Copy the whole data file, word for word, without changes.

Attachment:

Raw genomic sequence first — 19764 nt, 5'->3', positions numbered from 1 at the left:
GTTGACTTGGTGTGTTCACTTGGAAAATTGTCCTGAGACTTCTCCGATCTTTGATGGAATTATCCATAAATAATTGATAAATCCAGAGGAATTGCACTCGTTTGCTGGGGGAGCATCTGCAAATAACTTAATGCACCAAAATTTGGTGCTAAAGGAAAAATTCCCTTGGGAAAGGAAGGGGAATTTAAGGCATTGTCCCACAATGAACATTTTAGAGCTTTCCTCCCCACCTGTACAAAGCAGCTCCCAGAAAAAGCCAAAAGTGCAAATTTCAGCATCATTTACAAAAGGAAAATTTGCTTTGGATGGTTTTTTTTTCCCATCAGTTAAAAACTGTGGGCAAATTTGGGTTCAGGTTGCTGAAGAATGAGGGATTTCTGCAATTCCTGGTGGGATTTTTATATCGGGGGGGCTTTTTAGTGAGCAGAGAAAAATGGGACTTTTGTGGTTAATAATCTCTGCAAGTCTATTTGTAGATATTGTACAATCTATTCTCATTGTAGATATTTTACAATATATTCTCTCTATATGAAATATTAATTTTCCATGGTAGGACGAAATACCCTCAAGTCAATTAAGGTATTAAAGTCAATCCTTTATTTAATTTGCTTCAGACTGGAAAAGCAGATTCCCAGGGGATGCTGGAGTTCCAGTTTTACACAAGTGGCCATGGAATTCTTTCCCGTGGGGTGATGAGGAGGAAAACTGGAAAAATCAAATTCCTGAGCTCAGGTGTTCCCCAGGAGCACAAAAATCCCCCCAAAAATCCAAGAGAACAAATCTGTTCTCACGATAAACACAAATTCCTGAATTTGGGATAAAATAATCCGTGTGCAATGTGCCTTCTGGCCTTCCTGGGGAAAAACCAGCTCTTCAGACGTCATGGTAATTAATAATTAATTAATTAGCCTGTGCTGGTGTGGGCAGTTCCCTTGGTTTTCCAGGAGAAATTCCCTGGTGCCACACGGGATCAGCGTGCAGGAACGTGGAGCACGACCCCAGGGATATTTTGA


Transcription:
Raw genomic sequence first — 19764 nt, 5'->3', positions numbered from 1 at the left:
GTTGACTTGGTGTGTTCACTTGGAAAATTGTCCTGAGACTTCTCCGATCTTTGATGGAATTATCCATAAATAATTGATAAATCCAGAGGAATTGCACTCGTTTGCTGGGGGAGCATCTGCAAATAACTTAATGCACCAAAATTTGGTGCTAAAGGAAAAATTCCCTTGGGAAAGGAAGGGGAATTTAAGGCATTGTCCCACAATGAACATTTTAGAGCTTTCCTCCCCACCTGTACAAAGCAGCTCCCAGAAAAAGCCAAAAGTGCAAATTTCAGCATCATTTACAAAAGGAAAATTTGCTTTGGATGGTTTTTTTTTCCCATCAGTTAAAAACTGTGGGCAAATTTGGGTTCAGGTTGCTGAAGAATGAGGGATTTCTGCAATTCCTGGTGGGATTTTTATATCGGGGGGGCTTTTTAGTGAGCAGAGAAAAATGGGACTTTTGTGGTTAATAATCTCTGCAAGTCTATTTGTAGATATTGTACAATCTATTCTCATTGTAGATATTTTACAATATATTCTCTCTATATGAAATATTAATTTTCCATGGTAGGACGAAATACCCTCAAGTCAATTAAGGTATTAAAGTCAATCCTTTATTTAATTTGCTTCAGACTGGAAAAGCAGATTCCCAGGGGATGCTGGAGTTCCAGTTTTACACAAGTGGCCATGGAATTCTTTCCCGTGGGGTGATGAGGAGGAAAACTGGAAAAATCAAATTCCTGAGCTCAGGTGTTCCCCAGGAGCACAAAAATCCCCCCAAAAATCCAAGAGAACAAATCTGTTCTCACGATAAACACAAATTCCTGAATTTGGGATAAAATAATCCGTGTGCAATGTGCCTTCTGGCCTTCCTGGGGAAAAACCAGCTCTTCAGACGTCATGGTAATTAATAATTAATTAATTAGCCTGTGCTGGTGTGGGCAGTTCCCTTGGTTTTCCAGGAGAAATTCCCTGGTGCCACACGGGATCAGCGTGCAGGAACGTGGAGCACGACCCCAGGGATATTTTGA